Genetic counselling in ALS: facts, uncertainties and clinical suggestions.

Cristina Moglia, Stefania Cammarosano, Antonio Canosa, Gianluigi Mancardi, Francesco Marrosu, Raffaella Tanel, Enza Mastro, Antonio Canosa, Cristina Moglia, Valeria Piras, Marco Barberis, Giuseppe Marangi, Stefania Cammarosano, Antonio Ilardi, Marco Luigetti, Rossella Spataro, Irene Ossola, Serena Lattante, Gianluca Floris, Claudia RicciEmanuela Costantino, William Sproviero, Leslie D. Parish, Clara Ajmone, Simona Portaro, Carla Pani, Tiziana Colletti, Laura Papetti, Paolo Volanti, Umberto Manera, Davide Bertuzzo, Debora Pain, Antonella Surbone, Carmelo Rodolico, Giuseppe Fuda, Amelia Conte, Vincenzo La Bella, Fabrizio Pisano, Kalliopi Marinou, Paolo Volanti, Giuseppe Lauria Pintor, Paola Cossu, Maura Brunetti, Patrizia Sola, Ilaria Bartolomei, Ilaria Bartolomei, Maria Rosaria Monsurrò, Andrea Calvo, Fabrizio Pisano, Kalliopi Marinou, Ilaria Pastore, Jessica Mandrioli, Anna Ticca, Giuseppe Borghero, Paola Origone, Claudia Caponnetto, Maura Pugliatti, Stefania Battistini, Francesco Logullo, Mario Sabatelli, Maria Rita Murru, Francesca L. Conforti, Marcella Zollino, Gabriella Restagno, Antonino Cannas, Paola Mandich, Isabella Simone, Fabrizio Pisano, Giancarlo Logroscino, Silvana Penco, Andrea Calvo, Adriano Chiò, Maria Giovanna Marrosu, Massimo Corbo, Fabrizio Salvi, Gabriele Mora, Aldo Quattrone, Fabio Giannini, Gioacchino Tedeschi, Antonio Gambardella, Christian Lunetta, Maria Alessandra Sotgiu

    Research output: Contribution to journalBook/Film/Article reviewpeer-review

    69 Citations (Scopus)


    The clinical approach to patients with amyotrophic lateral sclerosis (ALS) has been largely modified by the identification of novel genes, the detection of gene mutations in apparently sporadic patients, and the discovery of the strict genetic and clinical relation between ALS and frontotemporal dementia (FTD). As a consequence, clinicians are increasingly facing the dilemma on how to handle genetic counselling and testing both for ALS patients and their relatives. On the basis of existing literature on genetics of ALS and of other late-onset life-threatening disorders, we propose clinical suggestions to enable neurologists to provide optimal clinical and genetic counselling to patients and families. Genetic testing should be offered to ALS patients who have a first-degree or second-degree relative with ALS, FTD or both, and should be discussed with, but not offered to, all other ALS patients, with special emphasis on its major uncertainties. Presently, genetic testing should not be proposed to asymptomatic at-risk subjects, unless they request it or are enrolled in research programmes. Genetic counselling in ALS should take into account the uncertainties about the pathogenicity and penetrance of some genetic mutations; the possible presence of mutations of different genes in the same individual; the poor genotypic/phenotypic correlation in most ALS genes; and the phenotypic pleiotropy of some genes. Though psychological, social and ethical implications of genetic testing are still relatively unexplored in ALS, we recommend multidisciplinary counselling that addresses all relevant issues, including disclosure of tests results to family members and the risk for genetic discrimination.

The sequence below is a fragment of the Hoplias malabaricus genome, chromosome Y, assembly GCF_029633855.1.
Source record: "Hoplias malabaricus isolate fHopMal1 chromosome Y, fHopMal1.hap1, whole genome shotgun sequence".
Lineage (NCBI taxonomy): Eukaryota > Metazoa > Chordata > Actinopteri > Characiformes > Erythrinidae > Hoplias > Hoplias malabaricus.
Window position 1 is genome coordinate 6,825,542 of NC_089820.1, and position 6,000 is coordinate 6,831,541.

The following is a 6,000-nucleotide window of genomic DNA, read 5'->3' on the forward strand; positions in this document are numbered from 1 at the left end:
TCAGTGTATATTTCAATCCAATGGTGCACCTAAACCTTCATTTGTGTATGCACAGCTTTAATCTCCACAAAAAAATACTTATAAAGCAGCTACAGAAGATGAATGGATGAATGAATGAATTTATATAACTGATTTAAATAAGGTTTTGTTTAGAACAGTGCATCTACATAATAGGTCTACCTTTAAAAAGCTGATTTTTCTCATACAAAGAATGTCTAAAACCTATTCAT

Original languageEnglish
    Pages (from-to)478-485
    Number of pages8
    JournalJournal of Neurology, Neurosurgery and Psychiatry
    Publication statusPublished - 2013

    All Science Journal Classification (ASJC) codes

    • Surgery
    • Clinical Neurology
    • Psychiatry and Mental health

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